At a time when much of the country identifies as being middle class regardless of income, the term “working class” is used as a euphemism for poor people, many of whom work in service sector jobs characterized by low pay, part-time hours, no benefits, and general instability. Just 50 years ago, “working class jobs” referred to skilled and physically demanding work. The blue-collar workers who held those jobs earned a middle-income wage that paid for a mortgage, a family car, often a boat or recreational vehicle, and sometimes a vacation home. Those jobs have largely been replaced by low-wage service sector employment.
During the pandemic, another euphemism emerged as business and media characterized some forms of work as “essential” to justify demands that people to continue to work in conditions that placed them at risk of Covid-19. If medical professionals could be called essential workers in a pandemic, the same cannot be said of millions of service workers who were required to work with inadequate protections, sick leave, or health care. The nation called low-wage workers essential yet treated them as disposable.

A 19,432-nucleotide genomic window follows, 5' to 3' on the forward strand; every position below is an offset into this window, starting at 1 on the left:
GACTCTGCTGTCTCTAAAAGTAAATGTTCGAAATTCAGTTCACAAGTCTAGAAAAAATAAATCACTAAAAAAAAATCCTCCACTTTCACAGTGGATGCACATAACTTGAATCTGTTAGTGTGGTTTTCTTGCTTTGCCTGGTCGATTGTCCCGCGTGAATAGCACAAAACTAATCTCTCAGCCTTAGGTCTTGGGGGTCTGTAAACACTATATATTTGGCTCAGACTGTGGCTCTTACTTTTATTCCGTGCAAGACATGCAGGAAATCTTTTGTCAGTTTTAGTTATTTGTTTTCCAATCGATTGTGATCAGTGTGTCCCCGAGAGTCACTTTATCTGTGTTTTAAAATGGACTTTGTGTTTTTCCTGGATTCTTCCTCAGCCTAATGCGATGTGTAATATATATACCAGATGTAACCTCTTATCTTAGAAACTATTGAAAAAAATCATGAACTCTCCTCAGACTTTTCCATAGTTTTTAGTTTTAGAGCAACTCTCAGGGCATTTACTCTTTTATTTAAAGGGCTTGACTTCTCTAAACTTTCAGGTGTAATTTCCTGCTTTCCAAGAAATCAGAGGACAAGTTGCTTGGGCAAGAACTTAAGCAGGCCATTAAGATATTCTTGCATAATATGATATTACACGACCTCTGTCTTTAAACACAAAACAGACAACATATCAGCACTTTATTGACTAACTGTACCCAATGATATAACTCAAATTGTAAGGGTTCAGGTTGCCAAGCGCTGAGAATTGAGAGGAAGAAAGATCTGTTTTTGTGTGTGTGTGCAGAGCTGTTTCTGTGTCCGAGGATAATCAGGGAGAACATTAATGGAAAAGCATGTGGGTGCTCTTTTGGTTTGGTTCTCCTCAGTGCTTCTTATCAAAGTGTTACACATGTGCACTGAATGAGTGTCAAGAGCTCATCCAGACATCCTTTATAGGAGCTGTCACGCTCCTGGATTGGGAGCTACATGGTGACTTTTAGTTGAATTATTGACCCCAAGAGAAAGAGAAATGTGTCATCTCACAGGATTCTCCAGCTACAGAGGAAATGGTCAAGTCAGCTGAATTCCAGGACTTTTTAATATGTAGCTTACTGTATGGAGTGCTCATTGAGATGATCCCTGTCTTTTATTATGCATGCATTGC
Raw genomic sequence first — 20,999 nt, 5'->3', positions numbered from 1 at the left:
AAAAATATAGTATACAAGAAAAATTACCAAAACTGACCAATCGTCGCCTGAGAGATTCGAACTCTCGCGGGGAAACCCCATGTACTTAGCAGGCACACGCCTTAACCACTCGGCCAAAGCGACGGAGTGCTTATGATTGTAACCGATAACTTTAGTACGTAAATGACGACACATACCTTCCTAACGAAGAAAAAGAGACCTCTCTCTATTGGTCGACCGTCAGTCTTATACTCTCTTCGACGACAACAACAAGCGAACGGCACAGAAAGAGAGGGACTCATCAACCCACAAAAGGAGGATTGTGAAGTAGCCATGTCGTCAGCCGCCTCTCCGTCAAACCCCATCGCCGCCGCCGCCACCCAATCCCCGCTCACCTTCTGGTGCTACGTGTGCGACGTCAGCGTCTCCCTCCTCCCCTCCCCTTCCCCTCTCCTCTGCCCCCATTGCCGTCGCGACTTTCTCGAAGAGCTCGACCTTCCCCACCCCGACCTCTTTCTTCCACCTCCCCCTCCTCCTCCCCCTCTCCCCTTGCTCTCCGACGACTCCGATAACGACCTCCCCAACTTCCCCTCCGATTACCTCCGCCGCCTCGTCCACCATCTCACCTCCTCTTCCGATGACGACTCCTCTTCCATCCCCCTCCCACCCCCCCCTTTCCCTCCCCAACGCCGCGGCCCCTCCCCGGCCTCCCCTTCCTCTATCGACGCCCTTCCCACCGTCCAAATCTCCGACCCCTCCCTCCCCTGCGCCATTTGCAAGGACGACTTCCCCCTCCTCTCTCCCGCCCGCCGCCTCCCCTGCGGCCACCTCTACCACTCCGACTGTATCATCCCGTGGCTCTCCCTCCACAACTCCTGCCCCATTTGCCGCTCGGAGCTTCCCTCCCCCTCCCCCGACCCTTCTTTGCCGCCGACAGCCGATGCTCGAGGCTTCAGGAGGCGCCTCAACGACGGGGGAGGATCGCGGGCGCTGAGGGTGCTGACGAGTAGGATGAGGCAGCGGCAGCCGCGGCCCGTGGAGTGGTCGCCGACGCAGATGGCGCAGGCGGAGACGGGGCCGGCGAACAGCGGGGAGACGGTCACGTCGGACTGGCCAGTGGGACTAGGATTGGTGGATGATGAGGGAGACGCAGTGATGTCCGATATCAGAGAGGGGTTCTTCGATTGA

In the 21st century, our use of language has effectively scrambled class-based identities among workers even as 35% of households have so little economic security, they are unable to pay for an unexpected expense of $400. The erasure of workers’ interests is normalized in large and small ways. Consider that every major metropolitan newspaper in the country has a business section, yet none has a workers’ section. For decades the needs, interests, and perspectives of workers have been treated by newspapers either as irrelevant or as commensurate with those of business. It is both a mundane and a striking omission of class-based interests.
Systemic class exploitation is masked by the discourse of the American Dream which advances the myth that everyone has a chance to succeed if only they work hard enough. Class prejudice runs rampant when structural inequalities are reduced to personal characteristics. In short, struggling workers and the families they support are blamed for being poor, no matter how hard or how long they labor. If being stuck in a lifetime of low-wage work was the consequence of personal deficiencies, rather than structural design, we wouldn’t have millions of families in the same sinking boat.
In 2022, it is still acceptable for successful businesses to refuse to pay a living wage to their workers. If we are to turn things around, the nation needs sustained and honest public conversations, actions, and policies that address the realities of economic exploitation on which business success too often depends. It begins with creating a language that captures the experience of class-based violence as it exists today.